Misconceptions in Home Buying
Many people dream of home ownership. Unfortunately, a number of myths seem to persist year after year. Recognizing at least these five myths may help you finally become a homeowner.
Myth #1 – Buying Is Always Better than Renting
Over the long run, owning a home does make a lot of financial sense. However, if you see yourself only occupying a home for a couple of years, then you may be better off paying rent. That’s because real estate market values can change significantly in a short amount of time. You may actually see your home’s value go down for a period of a year or two, and that is bad news if you’re hoping to turn a profit. On average, you’d have to spend between five and seven years in a home just to break even when you sell. If you’re not going to be in that home for that long or even longer, then renting could be a safer alternative.
Myth #2 – As Long as Total Debt Payments Are Less Than 36 Percent of Your Income, You Can Afford a Mortgage
Lenders like to use the 36 percent rule to determine whether or not to finance a home purchase. However, borrowers must ultimately decide how much they can afford to pay. The best way to figure out what works for you is to try saving toward a down payment every month. Set aside an amount that would be equal to your probable mortgage payment when combined with what you’re paying in rent now. Adjust up or down until the amount feels comfortable for you. Then, you can target your home search to properties that will keep you in that range for monthly payments.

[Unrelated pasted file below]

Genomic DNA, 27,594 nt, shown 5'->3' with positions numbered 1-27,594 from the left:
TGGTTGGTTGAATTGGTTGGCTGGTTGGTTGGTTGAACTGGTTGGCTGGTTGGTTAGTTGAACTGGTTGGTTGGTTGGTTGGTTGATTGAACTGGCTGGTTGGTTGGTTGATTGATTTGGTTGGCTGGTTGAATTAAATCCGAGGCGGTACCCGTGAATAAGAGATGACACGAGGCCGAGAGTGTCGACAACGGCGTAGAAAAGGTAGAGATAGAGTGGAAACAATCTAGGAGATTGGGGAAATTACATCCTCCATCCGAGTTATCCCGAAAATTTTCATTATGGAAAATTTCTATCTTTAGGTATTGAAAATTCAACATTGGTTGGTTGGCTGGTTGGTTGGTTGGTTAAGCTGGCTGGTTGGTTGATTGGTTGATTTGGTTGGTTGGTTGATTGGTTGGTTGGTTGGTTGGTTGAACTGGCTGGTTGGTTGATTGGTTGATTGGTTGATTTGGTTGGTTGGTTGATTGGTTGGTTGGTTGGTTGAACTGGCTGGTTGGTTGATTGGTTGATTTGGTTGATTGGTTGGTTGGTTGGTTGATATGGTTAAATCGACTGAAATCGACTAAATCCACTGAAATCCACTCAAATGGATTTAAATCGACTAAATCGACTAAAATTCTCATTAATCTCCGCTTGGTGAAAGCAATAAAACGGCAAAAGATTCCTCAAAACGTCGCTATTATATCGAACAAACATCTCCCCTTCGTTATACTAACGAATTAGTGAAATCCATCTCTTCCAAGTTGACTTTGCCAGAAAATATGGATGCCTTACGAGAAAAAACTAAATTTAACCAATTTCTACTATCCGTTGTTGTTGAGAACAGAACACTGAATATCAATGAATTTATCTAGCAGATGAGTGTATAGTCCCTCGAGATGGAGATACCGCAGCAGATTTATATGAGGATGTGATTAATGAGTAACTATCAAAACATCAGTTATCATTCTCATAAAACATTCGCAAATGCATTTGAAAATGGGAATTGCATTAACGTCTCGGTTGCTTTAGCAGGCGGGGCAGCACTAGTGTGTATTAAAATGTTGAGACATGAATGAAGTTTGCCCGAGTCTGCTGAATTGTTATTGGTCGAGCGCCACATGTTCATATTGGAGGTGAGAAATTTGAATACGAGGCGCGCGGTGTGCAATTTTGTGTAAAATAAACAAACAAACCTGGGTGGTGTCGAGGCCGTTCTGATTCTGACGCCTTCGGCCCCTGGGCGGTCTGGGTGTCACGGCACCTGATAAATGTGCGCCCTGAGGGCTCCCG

Myth #3 – A 30-Year Mortgage Is Always the Best Deal and Will Always Give You the Lowest Interest Rate
Here’s another time when the number of years you plan to spend in the home may be the most important determining factor. Thirty-year mortgages do tend to have fairly competitive rates, but they are probably high when compared to a mortgage that has a fixed rate for five or seven years and fluctuates after that. If you’ll only be in the home for that many years, this can save you thousands of dollars.
Myth #4 – Mortgage Interest Gives You a Bigger Tax Refund
It is possible to claim mortgage interest paid on the itemized deductions for your annual tax return. However, this doesn’t mean getting a bigger refund. With mortgage loan rates being at historic lows, most people just don’t pay enough in interest to exceed the standard deduction.
Myth #5 – A 20 Percent Down Payment Is a Necessity
Putting down at least a 20 percent down payment is ideal, but not always attainable. Depending upon the loan options you qualify for, you may be able to get a no or low down payment mortgage. The trade-off is that you’ll have to pay private mortgage insurance until you have sufficient equity in the home.
Let Waypointe Realty help you sort the myths from the facts when it comes to buying a home. Our expert Realtors put home ownership easily within reach. Contact us today or start taking a look at the newest homes available near you.